Customize overnight oats with various mix-ins like fruits, nuts, seeds, or sweeteners to create an easy breakfast option.

Instant Oatmeal with Fresh Fruit

Toppings and Mix-ins for All Types of Oatmeal

No matter what type of oatmeal you are using, Overnight Oats vs Instant Oatmeal, we have a lot of different ways you can elevate your oatmeal experience.

Fresh Fruits:

  • Sliced bananas
  • Berries (strawberries, blueberries, raspberries)
  • Diced apples or pears
  • Mango chunks
  • Sliced peaches or nectarines

Dried Fruits:

  • Raisins
  • Cranberries
  • Diced apricots
  • Chopped dates
  • Unsweetened coconut flakes

Nuts and Seeds:

  • Chopped almonds
  • Walnuts or pecans
  • Pumpkin seeds
  • Sunflower seeds
  • Flaxseeds or chia seeds

Nut Butters:

  • Peanut butter
  • Almond butter
  • Cashew butter
  • Sunflower seed butter


  • Maple syrup
  • Honey
  • Agave nectar
  • Stevia
  • Brown sugar or coconut sugar (in moderation)


  • Cinnamon
  • Nutmeg
  • Vanilla extract
  • Pumpkin pie spice
  • Cardamom

Dairy or Non-Dairy Toppings:

  • Greek yogurt or dairy-free yogurt
  • Milk (dairy or non-dairy options like almond milk, oat milk, or coconut milk)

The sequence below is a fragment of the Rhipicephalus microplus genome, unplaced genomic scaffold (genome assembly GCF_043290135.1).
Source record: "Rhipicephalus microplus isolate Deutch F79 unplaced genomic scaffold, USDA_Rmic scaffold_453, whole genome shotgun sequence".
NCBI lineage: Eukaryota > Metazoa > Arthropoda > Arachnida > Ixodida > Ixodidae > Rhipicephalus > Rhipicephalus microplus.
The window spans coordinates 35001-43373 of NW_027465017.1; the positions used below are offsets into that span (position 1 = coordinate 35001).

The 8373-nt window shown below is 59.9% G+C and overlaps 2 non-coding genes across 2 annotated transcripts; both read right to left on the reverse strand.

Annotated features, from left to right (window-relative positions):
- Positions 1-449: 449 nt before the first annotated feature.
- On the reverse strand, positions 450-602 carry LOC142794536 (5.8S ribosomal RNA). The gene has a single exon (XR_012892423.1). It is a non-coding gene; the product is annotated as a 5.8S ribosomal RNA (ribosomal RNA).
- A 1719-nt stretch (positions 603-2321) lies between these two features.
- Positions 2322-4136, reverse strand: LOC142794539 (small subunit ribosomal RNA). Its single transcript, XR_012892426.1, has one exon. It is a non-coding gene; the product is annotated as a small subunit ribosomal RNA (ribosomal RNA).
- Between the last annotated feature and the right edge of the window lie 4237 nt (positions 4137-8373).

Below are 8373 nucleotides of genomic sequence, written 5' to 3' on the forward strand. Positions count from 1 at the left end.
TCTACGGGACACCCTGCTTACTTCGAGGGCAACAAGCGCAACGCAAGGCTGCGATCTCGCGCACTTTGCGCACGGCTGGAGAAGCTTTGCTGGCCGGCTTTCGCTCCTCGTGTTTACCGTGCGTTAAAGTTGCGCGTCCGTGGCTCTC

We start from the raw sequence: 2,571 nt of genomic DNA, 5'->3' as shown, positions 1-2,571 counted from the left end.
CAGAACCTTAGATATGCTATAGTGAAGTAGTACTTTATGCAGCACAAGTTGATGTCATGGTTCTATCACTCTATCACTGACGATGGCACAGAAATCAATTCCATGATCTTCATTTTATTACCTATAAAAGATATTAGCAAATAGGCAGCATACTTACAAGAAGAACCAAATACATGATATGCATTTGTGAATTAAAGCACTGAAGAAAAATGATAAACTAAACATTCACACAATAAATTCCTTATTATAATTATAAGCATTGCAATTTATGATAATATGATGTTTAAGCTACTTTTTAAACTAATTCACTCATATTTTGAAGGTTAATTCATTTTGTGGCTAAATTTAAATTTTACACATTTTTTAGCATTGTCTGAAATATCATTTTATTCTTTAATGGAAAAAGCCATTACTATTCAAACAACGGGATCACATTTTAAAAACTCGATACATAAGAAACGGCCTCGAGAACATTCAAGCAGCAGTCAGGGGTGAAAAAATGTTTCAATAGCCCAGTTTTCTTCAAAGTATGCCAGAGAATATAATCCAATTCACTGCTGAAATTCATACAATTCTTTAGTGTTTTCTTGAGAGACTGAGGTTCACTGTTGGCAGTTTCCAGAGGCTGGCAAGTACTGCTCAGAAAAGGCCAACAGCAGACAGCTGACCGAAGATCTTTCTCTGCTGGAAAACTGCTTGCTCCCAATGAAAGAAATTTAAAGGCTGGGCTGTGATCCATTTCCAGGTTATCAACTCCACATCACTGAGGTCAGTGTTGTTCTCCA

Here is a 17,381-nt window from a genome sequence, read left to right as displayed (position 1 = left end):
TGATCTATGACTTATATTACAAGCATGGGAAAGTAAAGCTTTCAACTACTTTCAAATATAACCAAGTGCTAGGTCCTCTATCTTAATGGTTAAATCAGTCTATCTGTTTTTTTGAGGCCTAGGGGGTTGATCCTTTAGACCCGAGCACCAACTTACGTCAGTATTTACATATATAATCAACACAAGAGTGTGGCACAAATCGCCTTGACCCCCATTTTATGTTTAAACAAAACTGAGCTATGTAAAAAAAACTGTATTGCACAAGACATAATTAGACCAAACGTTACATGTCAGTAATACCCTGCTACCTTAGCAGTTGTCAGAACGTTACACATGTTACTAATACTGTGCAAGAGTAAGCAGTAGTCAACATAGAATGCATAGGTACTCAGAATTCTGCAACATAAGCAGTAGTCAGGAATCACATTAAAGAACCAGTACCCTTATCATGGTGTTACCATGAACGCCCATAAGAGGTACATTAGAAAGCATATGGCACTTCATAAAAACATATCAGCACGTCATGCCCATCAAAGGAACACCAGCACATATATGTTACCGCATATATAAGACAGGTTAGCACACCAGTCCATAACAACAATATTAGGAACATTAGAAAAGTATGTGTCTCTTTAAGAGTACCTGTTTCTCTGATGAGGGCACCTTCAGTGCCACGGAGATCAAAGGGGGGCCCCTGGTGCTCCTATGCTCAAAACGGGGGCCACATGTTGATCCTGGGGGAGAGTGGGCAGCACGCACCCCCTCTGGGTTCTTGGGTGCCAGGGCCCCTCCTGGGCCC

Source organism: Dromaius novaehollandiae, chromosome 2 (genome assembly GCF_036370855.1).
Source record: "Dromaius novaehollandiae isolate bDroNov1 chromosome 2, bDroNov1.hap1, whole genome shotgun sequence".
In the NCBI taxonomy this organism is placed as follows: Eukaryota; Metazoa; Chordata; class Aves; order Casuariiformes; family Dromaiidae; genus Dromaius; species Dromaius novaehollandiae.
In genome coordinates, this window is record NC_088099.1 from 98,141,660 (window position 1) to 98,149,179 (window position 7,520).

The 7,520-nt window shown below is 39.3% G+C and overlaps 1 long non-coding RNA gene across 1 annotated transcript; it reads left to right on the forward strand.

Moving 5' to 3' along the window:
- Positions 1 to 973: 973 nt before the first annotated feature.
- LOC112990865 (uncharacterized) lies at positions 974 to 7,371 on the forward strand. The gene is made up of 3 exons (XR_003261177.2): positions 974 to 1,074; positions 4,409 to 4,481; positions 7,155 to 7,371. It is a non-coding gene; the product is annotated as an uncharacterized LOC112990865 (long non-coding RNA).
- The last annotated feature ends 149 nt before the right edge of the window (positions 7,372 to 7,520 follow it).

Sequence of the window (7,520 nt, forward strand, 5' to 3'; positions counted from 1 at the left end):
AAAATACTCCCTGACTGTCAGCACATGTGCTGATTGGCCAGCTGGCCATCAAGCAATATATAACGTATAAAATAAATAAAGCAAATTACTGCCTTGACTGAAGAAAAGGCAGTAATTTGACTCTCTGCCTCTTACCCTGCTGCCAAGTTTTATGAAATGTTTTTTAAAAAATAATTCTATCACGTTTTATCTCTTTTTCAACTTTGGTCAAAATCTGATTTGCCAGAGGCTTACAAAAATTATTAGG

• Whipped cream or coconut cream

Other Flavor Boosters:

  • Dark chocolate chips or cocoa nibs
  • Granola clusters
  • Shredded coconut
  • Crumbled graham crackers
  • Jam or fruit preserves

Savory Options:

  • Sautéed vegetables (spinach, mushrooms, onions)
  • Crumbled bacon or sausage
  • Shredded cheese (cheddar, feta, parmesan)
  • Fried or poached egg
  • Fresh herbs (chives, parsley, cilantro)

Mix and match these toppings and mix-ins to create endless flavor combinations and keep your oatmeal exciting every day.


You can find Victoria crocheting, quilting, and creating recipes. She has cooked in restaurants for over 20 years, including many larger parties. In her professional career, she has worked in management in a wide variety of businesses including higher education as a dean of a division. All the while attending college part-time to achieve her doctorate in higher education with an emphasis in e-learning.